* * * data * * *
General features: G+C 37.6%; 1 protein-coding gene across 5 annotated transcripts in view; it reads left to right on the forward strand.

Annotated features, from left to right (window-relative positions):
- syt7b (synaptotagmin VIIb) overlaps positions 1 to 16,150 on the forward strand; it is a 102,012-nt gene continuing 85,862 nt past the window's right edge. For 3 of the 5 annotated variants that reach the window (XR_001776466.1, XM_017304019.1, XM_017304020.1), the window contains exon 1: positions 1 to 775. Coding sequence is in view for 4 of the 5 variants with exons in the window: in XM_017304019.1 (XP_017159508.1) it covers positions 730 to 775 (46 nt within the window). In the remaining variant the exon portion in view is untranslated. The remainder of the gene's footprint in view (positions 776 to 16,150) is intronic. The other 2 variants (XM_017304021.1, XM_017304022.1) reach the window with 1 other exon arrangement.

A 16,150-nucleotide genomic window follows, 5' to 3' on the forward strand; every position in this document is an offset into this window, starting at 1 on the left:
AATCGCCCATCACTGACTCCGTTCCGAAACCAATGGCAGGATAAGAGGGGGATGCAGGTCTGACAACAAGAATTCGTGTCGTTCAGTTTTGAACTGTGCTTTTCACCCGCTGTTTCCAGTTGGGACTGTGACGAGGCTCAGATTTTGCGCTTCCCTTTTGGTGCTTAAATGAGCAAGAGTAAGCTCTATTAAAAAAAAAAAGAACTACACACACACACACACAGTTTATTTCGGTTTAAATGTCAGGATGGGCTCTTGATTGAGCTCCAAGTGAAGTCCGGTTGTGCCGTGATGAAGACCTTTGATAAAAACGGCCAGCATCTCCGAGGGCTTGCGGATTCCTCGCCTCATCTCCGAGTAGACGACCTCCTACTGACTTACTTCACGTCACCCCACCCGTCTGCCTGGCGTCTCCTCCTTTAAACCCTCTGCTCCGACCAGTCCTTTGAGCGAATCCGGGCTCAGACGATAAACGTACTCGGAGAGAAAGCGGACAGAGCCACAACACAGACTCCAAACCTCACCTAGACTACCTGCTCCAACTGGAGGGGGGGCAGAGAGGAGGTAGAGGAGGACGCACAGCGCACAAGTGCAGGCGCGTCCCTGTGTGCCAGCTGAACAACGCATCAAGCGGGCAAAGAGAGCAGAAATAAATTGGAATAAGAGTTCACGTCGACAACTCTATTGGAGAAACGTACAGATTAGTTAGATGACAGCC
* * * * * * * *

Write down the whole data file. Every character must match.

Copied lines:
General features: G+C 37.6%; 1 protein-coding gene across 5 annotated transcripts in view; it reads left to right on the forward strand.

Annotated features, from left to right (window-relative positions):
- syt7b (synaptotagmin VIIb) overlaps positions 1 to 16,150 on the forward strand; it is a 102,012-nt gene continuing 85,862 nt past the window's right edge. For 3 of the 5 annotated variants that reach the window (XR_001776466.1, XM_017304019.1, XM_017304020.1), the window contains exon 1: positions 1 to 775. Coding sequence is in view for 4 of the 5 variants with exons in the window: in XM_017304019.1 (XP_017159508.1) it covers positions 730 to 775 (46 nt within the window). In the remaining variant the exon portion in view is untranslated. The remainder of the gene's footprint in view (positions 776 to 16,150) is intronic. The other 2 variants (XM_017304021.1, XM_017304022.1) reach the window with 1 other exon arrangement.

A 16,150-nucleotide genomic window follows, 5' to 3' on the forward strand; every position in this document is an offset into this window, starting at 1 on the left:
AATCGCCCATCACTGACTCCGTTCCGAAACCAATGGCAGGATAAGAGGGGGATGCAGGTCTGACAACAAGAATTCGTGTCGTTCAGTTTTGAACTGTGCTTTTCACCCGCTGTTTCCAGTTGGGACTGTGACGAGGCTCAGATTTTGCGCTTCCCTTTTGGTGCTTAAATGAGCAAGAGTAAGCTCTATTAAAAAAAAAAAGAACTACACACACACACACACAGTTTATTTCGGTTTAAATGTCAGGATGGGCTCTTGATTGAGCTCCAAGTGAAGTCCGGTTGTGCCGTGATGAAGACCTTTGATAAAAACGGCCAGCATCTCCGAGGGCTTGCGGATTCCTCGCCTCATCTCCGAGTAGACGACCTCCTACTGACTTACTTCACGTCACCCCACCCGTCTGCCTGGCGTCTCCTCCTTTAAACCCTCTGCTCCGACCAGTCCTTTGAGCGAATCCGGGCTCAGACGATAAACGTACTCGGAGAGAAAGCGGACAGAGCCACAACACAGACTCCAAACCTCACCTAGACTACCTGCTCCAACTGGAGGGGGGGCAGAGAGGAGGTAGAGGAGGACGCACAGCGCACAAGTGCAGGCGCGTCCCTGTGTGCCAGCTGAACAACGCATCAAGCGGGCAAAGAGAGCAGAAATAAATTGGAATAAGAGTTCACGTCGACAACTCTATTGGAGAAACGTACAGATTAGTTAGATGACAGCC